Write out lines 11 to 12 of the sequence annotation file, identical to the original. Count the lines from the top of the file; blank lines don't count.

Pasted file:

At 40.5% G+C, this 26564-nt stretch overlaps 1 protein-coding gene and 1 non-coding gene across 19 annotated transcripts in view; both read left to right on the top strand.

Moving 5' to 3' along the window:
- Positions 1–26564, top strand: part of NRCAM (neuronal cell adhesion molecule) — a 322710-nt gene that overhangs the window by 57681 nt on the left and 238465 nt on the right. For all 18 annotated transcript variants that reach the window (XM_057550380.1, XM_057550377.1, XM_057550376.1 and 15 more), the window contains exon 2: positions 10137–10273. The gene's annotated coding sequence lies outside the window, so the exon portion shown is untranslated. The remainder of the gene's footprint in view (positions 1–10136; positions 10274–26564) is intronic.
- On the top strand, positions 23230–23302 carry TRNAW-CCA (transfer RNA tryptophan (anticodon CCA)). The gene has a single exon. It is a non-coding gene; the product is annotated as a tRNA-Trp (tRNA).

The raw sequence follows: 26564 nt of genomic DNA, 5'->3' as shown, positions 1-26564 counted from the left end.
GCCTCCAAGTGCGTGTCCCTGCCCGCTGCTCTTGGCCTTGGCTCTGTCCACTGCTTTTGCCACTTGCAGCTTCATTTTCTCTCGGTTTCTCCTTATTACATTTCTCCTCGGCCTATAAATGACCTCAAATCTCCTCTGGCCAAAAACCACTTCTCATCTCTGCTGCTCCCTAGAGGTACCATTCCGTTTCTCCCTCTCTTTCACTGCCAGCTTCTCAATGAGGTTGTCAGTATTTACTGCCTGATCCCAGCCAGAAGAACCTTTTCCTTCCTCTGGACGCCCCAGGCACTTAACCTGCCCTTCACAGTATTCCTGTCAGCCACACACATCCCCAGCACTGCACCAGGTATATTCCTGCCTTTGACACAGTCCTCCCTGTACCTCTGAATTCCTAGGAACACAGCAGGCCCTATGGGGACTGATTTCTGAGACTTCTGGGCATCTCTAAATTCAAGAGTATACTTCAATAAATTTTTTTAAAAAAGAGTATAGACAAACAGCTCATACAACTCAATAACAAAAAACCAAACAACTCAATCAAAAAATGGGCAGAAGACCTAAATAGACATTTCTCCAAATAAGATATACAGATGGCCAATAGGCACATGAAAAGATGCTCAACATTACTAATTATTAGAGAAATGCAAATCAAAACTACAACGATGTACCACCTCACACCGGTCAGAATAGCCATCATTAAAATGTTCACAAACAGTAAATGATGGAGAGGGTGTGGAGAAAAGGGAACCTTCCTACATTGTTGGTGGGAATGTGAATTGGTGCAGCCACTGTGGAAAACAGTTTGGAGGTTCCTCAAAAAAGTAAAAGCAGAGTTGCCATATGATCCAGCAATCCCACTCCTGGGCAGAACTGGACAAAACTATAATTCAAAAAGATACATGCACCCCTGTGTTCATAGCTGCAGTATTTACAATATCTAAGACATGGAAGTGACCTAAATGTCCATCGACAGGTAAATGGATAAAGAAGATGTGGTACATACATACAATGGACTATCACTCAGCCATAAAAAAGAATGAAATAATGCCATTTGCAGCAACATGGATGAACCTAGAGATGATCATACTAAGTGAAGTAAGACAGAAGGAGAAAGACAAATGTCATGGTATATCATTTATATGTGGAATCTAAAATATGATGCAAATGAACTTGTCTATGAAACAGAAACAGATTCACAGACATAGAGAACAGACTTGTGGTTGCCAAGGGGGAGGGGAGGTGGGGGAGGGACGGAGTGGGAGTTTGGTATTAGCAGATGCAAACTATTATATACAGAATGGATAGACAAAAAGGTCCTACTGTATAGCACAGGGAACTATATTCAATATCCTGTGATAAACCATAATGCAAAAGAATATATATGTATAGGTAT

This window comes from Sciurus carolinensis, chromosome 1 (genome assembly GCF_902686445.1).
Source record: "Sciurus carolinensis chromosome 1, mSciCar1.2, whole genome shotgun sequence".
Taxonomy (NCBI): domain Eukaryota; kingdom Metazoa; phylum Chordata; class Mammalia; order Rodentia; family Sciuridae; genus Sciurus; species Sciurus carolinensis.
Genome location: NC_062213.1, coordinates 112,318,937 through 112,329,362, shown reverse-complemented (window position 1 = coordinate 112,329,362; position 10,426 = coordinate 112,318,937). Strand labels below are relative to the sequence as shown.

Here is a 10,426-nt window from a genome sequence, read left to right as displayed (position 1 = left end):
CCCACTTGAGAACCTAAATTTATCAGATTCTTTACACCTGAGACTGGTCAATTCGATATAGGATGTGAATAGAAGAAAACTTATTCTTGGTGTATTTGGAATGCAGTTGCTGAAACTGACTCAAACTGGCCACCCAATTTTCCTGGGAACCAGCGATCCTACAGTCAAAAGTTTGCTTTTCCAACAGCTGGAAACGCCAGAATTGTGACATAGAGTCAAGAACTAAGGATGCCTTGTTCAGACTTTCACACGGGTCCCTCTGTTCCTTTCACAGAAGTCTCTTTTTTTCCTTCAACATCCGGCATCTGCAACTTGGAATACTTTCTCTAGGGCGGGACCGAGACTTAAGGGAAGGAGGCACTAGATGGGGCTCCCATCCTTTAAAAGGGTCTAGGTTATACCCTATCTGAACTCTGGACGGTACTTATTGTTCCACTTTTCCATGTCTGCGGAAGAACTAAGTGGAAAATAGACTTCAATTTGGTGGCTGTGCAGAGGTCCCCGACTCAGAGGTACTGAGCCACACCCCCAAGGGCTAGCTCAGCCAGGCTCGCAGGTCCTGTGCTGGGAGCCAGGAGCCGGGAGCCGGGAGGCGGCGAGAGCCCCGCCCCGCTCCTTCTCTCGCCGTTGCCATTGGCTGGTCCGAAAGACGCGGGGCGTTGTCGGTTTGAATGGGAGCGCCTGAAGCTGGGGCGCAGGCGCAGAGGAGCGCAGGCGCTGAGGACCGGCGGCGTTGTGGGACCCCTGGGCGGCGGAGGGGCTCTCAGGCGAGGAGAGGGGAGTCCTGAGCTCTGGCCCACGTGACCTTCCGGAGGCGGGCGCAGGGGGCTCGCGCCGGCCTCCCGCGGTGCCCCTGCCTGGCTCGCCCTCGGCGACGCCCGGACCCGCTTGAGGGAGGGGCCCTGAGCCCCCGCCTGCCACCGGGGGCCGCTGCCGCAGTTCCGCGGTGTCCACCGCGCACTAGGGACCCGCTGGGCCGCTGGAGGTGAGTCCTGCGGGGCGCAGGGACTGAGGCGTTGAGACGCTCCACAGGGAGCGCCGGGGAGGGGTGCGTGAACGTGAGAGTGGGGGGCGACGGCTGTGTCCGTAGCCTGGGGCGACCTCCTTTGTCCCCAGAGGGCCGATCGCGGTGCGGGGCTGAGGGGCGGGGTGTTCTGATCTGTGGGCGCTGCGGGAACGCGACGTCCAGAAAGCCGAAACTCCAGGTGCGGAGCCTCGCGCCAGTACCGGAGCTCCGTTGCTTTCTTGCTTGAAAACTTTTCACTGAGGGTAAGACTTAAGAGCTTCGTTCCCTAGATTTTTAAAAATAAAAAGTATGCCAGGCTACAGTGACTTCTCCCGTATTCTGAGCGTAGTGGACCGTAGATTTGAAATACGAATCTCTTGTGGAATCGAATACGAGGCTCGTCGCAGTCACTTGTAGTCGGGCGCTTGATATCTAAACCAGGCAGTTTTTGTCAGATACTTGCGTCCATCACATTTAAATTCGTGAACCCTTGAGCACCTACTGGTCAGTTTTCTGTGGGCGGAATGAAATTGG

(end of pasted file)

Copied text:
Here is a 10,426-nt window from a genome sequence, read left to right as displayed (position 1 = left end):
CCCACTTGAGAACCTAAATTTATCAGATTCTTTACACCTGAGACTGGTCAATTCGATATAGGATGTGAATAGAAGAAAACTTATTCTTGGTGTATTTGGAATGCAGTTGCTGAAACTGACTCAAACTGGCCACCCAATTTTCCTGGGAACCAGCGATCCTACAGTCAAAAGTTTGCTTTTCCAACAGCTGGAAACGCCAGAATTGTGACATAGAGTCAAGAACTAAGGATGCCTTGTTCAGACTTTCACACGGGTCCCTCTGTTCCTTTCACAGAAGTCTCTTTTTTTCCTTCAACATCCGGCATCTGCAACTTGGAATACTTTCTCTAGGGCGGGACCGAGACTTAAGGGAAGGAGGCACTAGATGGGGCTCCCATCCTTTAAAAGGGTCTAGGTTATACCCTATCTGAACTCTGGACGGTACTTATTGTTCCACTTTTCCATGTCTGCGGAAGAACTAAGTGGAAAATAGACTTCAATTTGGTGGCTGTGCAGAGGTCCCCGACTCAGAGGTACTGAGCCACACCCCCAAGGGCTAGCTCAGCCAGGCTCGCAGGTCCTGTGCTGGGAGCCAGGAGCCGGGAGCCGGGAGGCGGCGAGAGCCCCGCCCCGCTCCTTCTCTCGCCGTTGCCATTGGCTGGTCCGAAAGACGCGGGGCGTTGTCGGTTTGAATGGGAGCGCCTGAAGCTGGGGCGCAGGCGCAGAGGAGCGCAGGCGCTGAGGACCGGCGGCGTTGTGGGACCCCTGGGCGGCGGAGGGGCTCTCAGGCGAGGAGAGGGGAGTCCTGAGCTCTGGCCCACGTGACCTTCCGGAGGCGGGCGCAGGGGGCTCGCGCCGGCCTCCCGCGGTGCCCCTGCCTGGCTCGCCCTCGGCGACGCCCGGACCCGCTTGAGGGAGGGGCCCTGAGCCCCCGCCTGCCACCGGGGGCCGCTGCCGCAGTTCCGCGGTGTCCACCGCGCACTAGGGACCCGCTGGGCCGCTGGAGGTGAGTCCTGCGGGGCGCAGGGACTGAGGCGTTGAGACGCTCCACAGGGAGCGCCGGGGAGGGGTGCGTGAACGTGAGAGTGGGGGGCGACGGCTGTGTCCGTAGCCTGGGGCGACCTCCTTTGTCCCCAGAGGGCCGATCGCGGTGCGGGGCTGAGGGGCGGGGTGTTCTGATCTGTGGGCGCTGCGGGAACGCGACGTCCAGAAAGCCGAAACTCCAGGTGCGGAGCCTCGCGCCAGTACCGGAGCTCCGTTGCTTTCTTGCTTGAAAACTTTTCACTGAGGGTAAGACTTAAGAGCTTCGTTCCCTAGATTTTTAAAAATAAAAAGTATGCCAGGCTACAGTGACTTCTCCCGTATTCTGAGCGTAGTGGACCGTAGATTTGAAATACGAATCTCTTGTGGAATCGAATACGAGGCTCGTCGCAGTCACTTGTAGTCGGGCGCTTGATATCTAAACCAGGCAGTTTTTGTCAGATACTTGCGTCCATCACATTTAAATTCGTGAACCCTTGAGCACCTACTGGTCAGTTTTCTGTGGGCGGAATGAAATTGG